Tuesday, February 23, 2016

In Person Report of Pope's Border Event

Jonah tossed overboard to waiting fish.
On February 17, Pope Francis celebrated a Mass at Ciudad Juarez in Mexico, a symbolic location marking the intersection between Mexico and the United States. Many watched the event on a large screen at the Sun Bowl stadium at the University of Texas at El Paso.

One of them was SCB News stringer "Tom," who shares his impressions (in blue). To begin, ticket prices were halved for Catholics during the week before the event, and the stadium was far from full.

The event was advertised as $10 tickets for parishioners and $15 for non-parishioners. I don’t imagine anyone paid $15 as El Paso is 80% Catholic.

I believe it was Wednesday Feb 10th when it was announced the ticket prices would be $5.  Only for February 10-12, Wednesday through Friday during the week before the event.

The event was from noon to 6 p.m., so the crowd size grew as the 4 p.m. Mass start time got closer. Seats  was nearly full on the shady side of the stadium.  The sunny side was much less full so pictures may be deceiving.  I estimated it was altogether about half-full, but not less, at the peak.  

Later, I heard it was 30,000 so I don’t doubt that number.  I heard that some people who had tickets got last minute tickets to go to Juarez and so went there instead.

It was exactly and everything what one would expect at that sort of an event. It was almost entirely in English where I expected a lot more Spanish used. The simulcast was Spanish, of course, with computer generated near real time English translation subtitles.

The attention of the crowd to the Mass was respectful and attentive.  It was as good or better than the attention paid during a typical suburban Sunday Mass.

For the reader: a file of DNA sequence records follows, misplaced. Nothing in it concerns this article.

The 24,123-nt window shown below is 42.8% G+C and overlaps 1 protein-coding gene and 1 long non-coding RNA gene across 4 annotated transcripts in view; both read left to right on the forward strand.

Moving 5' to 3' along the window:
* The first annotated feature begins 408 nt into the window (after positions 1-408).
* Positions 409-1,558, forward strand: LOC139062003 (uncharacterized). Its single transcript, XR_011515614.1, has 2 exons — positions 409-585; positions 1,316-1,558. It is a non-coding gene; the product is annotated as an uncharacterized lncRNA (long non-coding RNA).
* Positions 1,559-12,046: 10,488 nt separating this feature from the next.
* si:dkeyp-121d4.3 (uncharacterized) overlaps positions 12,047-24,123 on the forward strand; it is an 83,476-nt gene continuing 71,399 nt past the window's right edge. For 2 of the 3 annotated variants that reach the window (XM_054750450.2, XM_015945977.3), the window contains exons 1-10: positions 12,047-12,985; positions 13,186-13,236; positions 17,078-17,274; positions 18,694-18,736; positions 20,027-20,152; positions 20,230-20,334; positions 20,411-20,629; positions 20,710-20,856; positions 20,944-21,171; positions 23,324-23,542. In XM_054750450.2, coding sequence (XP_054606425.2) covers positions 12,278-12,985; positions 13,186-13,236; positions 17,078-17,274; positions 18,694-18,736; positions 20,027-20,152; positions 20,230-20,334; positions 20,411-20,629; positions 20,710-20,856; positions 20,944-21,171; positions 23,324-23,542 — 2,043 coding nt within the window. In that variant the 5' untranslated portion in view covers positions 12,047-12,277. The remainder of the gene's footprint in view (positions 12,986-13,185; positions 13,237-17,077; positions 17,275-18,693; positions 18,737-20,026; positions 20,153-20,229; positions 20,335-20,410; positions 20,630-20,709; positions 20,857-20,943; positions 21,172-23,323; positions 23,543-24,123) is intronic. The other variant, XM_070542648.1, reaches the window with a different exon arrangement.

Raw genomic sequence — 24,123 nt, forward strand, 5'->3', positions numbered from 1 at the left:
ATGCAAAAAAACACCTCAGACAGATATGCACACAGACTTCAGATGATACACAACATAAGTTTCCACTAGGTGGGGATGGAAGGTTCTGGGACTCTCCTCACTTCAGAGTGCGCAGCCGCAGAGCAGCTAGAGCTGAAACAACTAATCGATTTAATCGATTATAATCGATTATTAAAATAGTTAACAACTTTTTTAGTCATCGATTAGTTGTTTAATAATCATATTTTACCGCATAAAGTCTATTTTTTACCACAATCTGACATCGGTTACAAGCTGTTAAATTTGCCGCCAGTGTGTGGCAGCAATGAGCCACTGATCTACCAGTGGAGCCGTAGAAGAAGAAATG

It was very nice of Pope Francis to mention the gathering in El Paso.  I read a couple of reports that said the crowd “went wild” when he mentioned El Paso.  There was applause and cheers and a kind of lift feeling, but not "wild" applause, like at a football game.  Decorum was maintained even then.

The complete text of the Pope's homily can be found here. [It is not long, and worth reading.]

Tom said he liked this part the best:
The king listened to Jonah, the inhabitants of the city responded and penance was decreed. God’s mercy has entered the heart, revealing and showing wherein our certainty and hope lie: there is always the possibility of change, we still have time to transform what is destroying us as a people, what is demeaning our humanity. Mercy encourages us to look to the present, and to trust what is healthy and good beating in every heart.
The Prophet Jonah

If a reader should not be quite up to speed on the Prophet Jonah, it is certainly one of the most entertaining stories in the Bible, and not just because of the great fish. The city in question was Nineveh, which is described as a sprawling megalopolis with a huge population "and much cattle." So thorough was the king's acceptance of Jonah's message, of repentance even the livestock were put in sackcloth!

Remember, Nineveh was a country of gentiles; not even God's chosen people, yet He inspired them to repent.

Jonah sulks beneath the shade of the vine.

You would think Jonah would be thrilled with the effectiveness of his preaching, but no. He built a little shelter for himself outside of Nineveh so he could have a front row seat to the still hoped-for destruction of the city. God sent forth a vine that sheltered him from the sun, and Jonah's mood improved somewhat. But then God sent "a worm" to destroy the shady vine, plunging Jonah into bitterness. He even says that he want to die. 

God makes the point that Jonah valued a shady vine, so why shouldn't God value a great city? The Bible does not record whether Jonah ever got over God not destroying Nineveh.

The Bear wonders if the Pope is not making the point that we should rejoice in God's mercy, and not act like it is our possession, to withhold from those we consider too wicked to receive it. Further the Bear saith not.

Thanks to Tom.

2 comments:

  1. I think most faithful Catholics do not believe mercy is not for the wicked. However, they do believe contrition along with repentance is required for the mercy God. God may still be merciful to us in different ways even in our sinfulness. But again, we have to seek the forgiveness and mercy of God with regards to our sins. And this shows itself with the people of Nineveh, as they did not presume the mercy of God, but sought his mercy through penance and repentance.

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  2. I agree, Andrew, that God is merciful to unrepentant sinners - after all it is HE that gives the gift of conversion: a look, a book, a word, a preacher, a missionary, an Angel - whatever the inspiration…all from Him when repentance is felt and conversion begins.
    Barbara

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